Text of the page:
Stack Overflow is a community of 4.7 million programmers, just like you, helping each other.

Join them; it only takes a minute:

Sign up
Join the Stack Overflow community to:
  1. Ask programming questions
  2. Answer and help your peers
  3. Get recognized for your expertise
$(document).ready(function(){
  $('#outer').mouseenter(function(){
    console.log("mouse enter");
  });
  $('#outer').mousemove(function(){
    console.log("mouse move");
  });
});
<div style='width:800px;border:1px  solid red' id="outer">
 this is test
</div>

when mouse entered the div In firefox,chrome mouseenter event is getting fired first than mouse move in case of IE mousemove event getting fired first than mouseenter. Is this know bug ? or is there any other way so that all browsers can behave in same way

share|improve this question
4  
+1 Welcome to Stack Overflow, Amit. – Sampson Feb 17 '10 at 5:26

[Updated Answer]

There are two ways to get around this.

1) only bind your mousemove event on the mousenter event so all subsequent events would properly fire in the same order. This involves a lot of binding and unbinding.

$(document).ready(function(){
    var outer_mousemove = function(){ console.log('mousemove') };

    $("#outer").hover(function(){
       console.log('mouseenter');
       // Attach the event listener only after
       // Mouse enter has fired
       $(this).mousemove( outer_mousemove );
    }, function(){
       $(this).unbind('mousemove', outer_mousemove );
    });
});

2) Store a variable, and only execute mousemove events when the conditions match. Much less binding/unbinding this way (This is how I would do it if it were my project):

$(document).ready(function(){
    var outer_mousemove = false;

    $("#outer").hover(function(){
       console.log('mouseenter');
       outer_mousemove = true;
    }, function(){
       console.log('mouseleave');
       outer_mousemove = false;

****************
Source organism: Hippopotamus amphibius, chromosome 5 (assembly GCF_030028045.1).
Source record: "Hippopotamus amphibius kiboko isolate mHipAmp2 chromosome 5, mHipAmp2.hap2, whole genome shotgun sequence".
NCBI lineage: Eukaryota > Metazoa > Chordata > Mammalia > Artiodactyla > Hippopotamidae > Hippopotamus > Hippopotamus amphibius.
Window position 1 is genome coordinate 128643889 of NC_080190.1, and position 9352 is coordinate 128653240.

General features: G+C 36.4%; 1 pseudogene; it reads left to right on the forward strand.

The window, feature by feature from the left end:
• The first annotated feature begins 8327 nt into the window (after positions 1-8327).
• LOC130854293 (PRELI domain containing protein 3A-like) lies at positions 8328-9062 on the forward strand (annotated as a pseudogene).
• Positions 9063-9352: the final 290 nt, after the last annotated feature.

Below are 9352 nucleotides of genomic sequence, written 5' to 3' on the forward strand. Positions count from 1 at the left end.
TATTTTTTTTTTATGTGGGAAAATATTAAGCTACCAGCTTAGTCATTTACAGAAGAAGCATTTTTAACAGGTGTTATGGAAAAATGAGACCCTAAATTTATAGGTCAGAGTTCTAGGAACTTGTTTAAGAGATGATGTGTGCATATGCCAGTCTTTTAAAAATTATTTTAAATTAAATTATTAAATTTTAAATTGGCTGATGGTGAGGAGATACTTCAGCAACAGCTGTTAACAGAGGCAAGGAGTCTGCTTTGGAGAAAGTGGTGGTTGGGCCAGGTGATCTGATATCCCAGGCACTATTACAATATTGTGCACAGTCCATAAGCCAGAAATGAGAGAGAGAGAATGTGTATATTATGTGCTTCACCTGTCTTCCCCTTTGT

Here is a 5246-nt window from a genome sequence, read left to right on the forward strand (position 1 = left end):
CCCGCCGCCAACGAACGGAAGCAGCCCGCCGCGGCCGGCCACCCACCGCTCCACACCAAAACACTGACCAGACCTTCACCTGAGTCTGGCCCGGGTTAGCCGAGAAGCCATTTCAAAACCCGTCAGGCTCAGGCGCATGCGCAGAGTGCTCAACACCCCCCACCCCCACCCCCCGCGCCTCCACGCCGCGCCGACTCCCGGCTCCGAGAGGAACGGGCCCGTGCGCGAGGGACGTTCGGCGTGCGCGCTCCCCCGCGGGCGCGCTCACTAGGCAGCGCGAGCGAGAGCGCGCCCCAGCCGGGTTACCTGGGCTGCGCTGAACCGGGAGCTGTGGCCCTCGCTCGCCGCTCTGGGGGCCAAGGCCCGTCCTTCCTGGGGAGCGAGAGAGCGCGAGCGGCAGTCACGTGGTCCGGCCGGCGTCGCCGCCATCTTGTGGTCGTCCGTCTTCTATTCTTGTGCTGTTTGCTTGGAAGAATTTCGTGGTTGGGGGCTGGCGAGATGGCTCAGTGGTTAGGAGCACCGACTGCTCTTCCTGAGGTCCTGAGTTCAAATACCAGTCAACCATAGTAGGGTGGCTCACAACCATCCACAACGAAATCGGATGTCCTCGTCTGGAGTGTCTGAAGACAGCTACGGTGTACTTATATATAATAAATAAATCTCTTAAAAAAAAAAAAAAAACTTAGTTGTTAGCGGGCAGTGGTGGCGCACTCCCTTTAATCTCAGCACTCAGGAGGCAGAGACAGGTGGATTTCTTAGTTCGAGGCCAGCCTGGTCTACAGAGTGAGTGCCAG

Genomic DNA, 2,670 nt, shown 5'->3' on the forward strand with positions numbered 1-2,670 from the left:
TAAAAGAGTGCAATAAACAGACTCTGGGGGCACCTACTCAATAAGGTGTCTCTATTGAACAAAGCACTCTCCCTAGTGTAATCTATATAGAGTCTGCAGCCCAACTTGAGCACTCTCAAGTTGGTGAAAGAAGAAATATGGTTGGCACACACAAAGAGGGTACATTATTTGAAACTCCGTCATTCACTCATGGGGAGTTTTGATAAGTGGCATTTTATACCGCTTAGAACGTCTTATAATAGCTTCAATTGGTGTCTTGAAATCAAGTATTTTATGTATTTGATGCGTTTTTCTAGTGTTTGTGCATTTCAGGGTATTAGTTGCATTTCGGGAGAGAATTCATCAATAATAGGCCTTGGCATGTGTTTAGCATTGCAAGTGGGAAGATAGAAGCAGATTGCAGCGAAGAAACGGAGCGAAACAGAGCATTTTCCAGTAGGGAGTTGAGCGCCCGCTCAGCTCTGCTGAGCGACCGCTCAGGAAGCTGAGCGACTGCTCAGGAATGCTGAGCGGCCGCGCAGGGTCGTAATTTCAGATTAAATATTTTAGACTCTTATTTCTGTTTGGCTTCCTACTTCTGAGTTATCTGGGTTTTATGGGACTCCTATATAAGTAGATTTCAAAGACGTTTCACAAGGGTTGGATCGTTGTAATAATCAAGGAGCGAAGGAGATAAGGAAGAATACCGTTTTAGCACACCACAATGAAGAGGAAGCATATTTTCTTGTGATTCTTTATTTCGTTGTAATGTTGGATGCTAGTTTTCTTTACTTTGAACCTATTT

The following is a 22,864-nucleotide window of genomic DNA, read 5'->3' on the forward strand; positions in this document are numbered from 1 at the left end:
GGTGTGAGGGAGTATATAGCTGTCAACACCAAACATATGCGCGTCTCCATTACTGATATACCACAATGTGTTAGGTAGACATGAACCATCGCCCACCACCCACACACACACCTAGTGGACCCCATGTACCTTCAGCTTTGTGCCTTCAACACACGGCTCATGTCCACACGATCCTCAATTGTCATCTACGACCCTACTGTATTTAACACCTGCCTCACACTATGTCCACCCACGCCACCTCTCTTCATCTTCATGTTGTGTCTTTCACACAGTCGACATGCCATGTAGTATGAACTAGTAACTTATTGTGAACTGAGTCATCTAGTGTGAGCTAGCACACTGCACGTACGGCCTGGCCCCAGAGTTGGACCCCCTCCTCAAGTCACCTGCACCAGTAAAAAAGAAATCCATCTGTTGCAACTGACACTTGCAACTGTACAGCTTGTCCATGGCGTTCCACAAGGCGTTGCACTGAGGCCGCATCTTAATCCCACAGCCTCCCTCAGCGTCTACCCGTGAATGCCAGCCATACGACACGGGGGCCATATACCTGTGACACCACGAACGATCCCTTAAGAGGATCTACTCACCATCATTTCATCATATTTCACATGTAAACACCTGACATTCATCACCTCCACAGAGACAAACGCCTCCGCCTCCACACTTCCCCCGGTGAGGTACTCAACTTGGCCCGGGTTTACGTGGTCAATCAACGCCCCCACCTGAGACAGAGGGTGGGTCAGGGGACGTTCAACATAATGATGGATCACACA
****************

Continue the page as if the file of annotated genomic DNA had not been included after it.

}).mousemove(function(){
       if( outer_mousemove ){
         console.log('mousemove');
       }
    });
});

[Original Answer]

mouseenter is a special event created by jQuery which is why it might fire after mousemove. What you probably want is mouseover:

$(document).ready(function(){
  $('#outer').mouseover(function(){
    console.log("mouse over");
  }).mousemove(function(){
    console.log("mouse move");
  });
});

Additionally, to keep from receiving multiple mouseover events from child elements, you could test to make sure you are only acting on events generated by your object:

$(document).ready(function(){
  $('#outer').mouseover(function(e){
    if(e.target == this){
      console.log("mouse over");
    }
  }).mousemove(function(){
    console.log("mouse move");
  });
});

Finally, in my answer I used chaining (i.e. 'mouseover().mousemove()') instead of calling the selector $("#outer") twice. This just makes your page a little faster :)

share|improve this answer
    
+1 Good information! – Sampson Feb 17 '10 at 6:14
    
sorry to say, but in your case too, in FF mouseover triggers before mousemove, whereas in IE mousemove triggers before mouseover. jsbin.com/oxigi/7 – Rakesh Juyal Feb 17 '10 at 6:28
    
@Rakesh Juyal, Thanks for testing. I updated my answer to handle the tests to guarantee action only after initial mouseenter. – Doug Neiner Feb 17 '10 at 6:41

Your Answer

 
discard

By posting your answer, you agree to the privacy policy and terms of service.

Not the answer you're looking for? Browse other questions tagged or ask your own question.